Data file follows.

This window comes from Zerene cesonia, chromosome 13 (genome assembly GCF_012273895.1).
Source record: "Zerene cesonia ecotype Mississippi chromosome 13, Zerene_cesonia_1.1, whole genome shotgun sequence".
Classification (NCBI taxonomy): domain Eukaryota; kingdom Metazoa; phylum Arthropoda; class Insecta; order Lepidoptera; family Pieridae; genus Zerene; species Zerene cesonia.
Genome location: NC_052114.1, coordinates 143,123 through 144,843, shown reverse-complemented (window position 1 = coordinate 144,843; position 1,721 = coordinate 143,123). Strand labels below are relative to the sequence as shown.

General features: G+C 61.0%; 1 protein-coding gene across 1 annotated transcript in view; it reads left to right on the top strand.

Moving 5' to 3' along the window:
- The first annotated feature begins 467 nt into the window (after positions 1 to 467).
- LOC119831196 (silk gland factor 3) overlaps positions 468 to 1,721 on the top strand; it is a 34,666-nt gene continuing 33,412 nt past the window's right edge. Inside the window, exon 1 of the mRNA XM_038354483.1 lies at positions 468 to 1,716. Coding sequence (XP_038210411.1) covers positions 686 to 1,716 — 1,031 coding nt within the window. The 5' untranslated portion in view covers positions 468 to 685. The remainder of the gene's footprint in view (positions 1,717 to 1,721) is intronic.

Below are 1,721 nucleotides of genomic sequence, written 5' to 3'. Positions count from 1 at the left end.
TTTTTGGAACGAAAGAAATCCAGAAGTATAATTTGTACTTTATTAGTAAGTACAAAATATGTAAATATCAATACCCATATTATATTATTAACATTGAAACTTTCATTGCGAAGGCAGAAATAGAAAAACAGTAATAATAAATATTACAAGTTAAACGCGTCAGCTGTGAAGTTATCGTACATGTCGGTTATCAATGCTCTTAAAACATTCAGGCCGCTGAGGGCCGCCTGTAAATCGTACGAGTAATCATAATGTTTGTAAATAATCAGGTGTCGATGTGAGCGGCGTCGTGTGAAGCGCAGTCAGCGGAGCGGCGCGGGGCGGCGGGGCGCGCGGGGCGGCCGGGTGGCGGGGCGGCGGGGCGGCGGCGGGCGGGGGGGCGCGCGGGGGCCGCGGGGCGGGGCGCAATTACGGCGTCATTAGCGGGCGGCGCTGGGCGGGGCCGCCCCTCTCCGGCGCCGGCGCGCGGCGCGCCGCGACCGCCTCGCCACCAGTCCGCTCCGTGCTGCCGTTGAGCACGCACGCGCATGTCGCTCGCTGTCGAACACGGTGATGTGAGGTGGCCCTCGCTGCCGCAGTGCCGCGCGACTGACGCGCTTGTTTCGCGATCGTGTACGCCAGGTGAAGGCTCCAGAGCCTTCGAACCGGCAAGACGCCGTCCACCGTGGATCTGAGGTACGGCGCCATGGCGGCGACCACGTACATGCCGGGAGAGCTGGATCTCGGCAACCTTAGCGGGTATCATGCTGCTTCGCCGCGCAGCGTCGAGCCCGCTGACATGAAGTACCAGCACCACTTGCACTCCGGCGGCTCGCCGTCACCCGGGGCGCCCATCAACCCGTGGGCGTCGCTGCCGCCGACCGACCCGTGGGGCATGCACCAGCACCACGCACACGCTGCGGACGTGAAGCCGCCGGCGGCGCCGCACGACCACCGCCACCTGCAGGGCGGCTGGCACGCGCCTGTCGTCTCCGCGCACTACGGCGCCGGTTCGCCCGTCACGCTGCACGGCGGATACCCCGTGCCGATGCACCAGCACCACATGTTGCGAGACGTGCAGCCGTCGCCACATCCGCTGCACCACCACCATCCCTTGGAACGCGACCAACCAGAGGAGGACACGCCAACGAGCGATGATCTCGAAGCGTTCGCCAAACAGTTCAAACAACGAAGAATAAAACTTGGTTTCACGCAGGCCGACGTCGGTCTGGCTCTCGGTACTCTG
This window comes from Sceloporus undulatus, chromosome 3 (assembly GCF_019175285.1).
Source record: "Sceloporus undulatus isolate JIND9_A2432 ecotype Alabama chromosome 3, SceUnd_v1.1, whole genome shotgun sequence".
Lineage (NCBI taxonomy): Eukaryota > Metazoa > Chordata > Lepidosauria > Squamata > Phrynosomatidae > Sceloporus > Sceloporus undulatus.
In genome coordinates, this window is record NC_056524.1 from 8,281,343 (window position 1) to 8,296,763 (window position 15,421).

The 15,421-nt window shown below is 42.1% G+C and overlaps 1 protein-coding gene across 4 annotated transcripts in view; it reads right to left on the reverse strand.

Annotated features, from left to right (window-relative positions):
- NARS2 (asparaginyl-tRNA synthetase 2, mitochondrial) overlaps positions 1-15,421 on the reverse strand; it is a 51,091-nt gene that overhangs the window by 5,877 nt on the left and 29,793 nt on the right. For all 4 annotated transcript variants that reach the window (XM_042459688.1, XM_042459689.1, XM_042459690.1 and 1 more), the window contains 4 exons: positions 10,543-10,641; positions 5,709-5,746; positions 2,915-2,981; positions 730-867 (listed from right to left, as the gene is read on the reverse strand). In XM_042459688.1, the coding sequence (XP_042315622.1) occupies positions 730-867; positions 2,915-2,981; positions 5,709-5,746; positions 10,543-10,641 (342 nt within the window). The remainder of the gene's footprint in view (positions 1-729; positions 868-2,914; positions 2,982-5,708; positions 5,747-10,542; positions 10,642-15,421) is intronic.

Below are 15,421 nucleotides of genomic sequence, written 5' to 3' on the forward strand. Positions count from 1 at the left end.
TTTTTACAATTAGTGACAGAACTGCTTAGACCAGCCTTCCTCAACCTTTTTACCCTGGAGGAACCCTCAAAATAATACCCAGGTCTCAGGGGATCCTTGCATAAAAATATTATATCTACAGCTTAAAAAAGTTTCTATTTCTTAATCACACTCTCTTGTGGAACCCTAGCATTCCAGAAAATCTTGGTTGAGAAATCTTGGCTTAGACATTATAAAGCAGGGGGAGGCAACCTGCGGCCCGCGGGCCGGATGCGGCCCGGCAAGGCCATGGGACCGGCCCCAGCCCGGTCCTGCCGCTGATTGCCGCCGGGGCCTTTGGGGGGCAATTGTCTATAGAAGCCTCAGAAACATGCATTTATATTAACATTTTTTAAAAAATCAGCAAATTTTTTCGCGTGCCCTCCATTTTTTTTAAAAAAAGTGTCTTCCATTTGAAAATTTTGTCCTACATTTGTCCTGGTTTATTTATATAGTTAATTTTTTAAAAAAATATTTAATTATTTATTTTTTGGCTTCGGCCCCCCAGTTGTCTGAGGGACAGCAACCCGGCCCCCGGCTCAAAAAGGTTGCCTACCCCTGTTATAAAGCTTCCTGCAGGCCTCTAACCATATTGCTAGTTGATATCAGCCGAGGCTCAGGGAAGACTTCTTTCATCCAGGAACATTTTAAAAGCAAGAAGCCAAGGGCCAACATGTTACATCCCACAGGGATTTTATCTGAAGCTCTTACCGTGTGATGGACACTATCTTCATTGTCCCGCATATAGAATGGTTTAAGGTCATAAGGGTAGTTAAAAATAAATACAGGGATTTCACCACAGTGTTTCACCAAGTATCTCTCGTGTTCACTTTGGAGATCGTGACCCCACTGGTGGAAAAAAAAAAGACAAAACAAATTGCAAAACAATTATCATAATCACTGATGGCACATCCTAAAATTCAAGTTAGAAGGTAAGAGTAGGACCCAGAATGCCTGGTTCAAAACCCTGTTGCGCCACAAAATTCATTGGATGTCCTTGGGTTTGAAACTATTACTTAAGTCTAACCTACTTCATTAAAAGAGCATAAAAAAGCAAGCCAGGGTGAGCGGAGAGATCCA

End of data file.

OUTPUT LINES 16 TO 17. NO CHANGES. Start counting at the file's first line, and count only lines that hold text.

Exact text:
Annotated features, from left to right (window-relative positions):
- NARS2 (asparaginyl-tRNA synthetase 2, mitochondrial) overlaps positions 1-15,421 on the reverse strand; it is a 51,091-nt gene that overhangs the window by 5,877 nt on the left and 29,793 nt on the right. For all 4 annotated transcript variants that reach the window (XM_042459688.1, XM_042459689.1, XM_042459690.1 and 1 more), the window contains 4 exons: positions 10,543-10,641; positions 5,709-5,746; positions 2,915-2,981; positions 730-867 (listed from right to left, as the gene is read on the reverse strand). In XM_042459688.1, the coding sequence (XP_042315622.1) occupies positions 730-867; positions 2,915-2,981; positions 5,709-5,746; positions 10,543-10,641 (342 nt within the window). The remainder of the gene's footprint in view (positions 1-729; positions 868-2,914; positions 2,982-5,708; positions 5,747-10,542; positions 10,642-15,421) is intronic.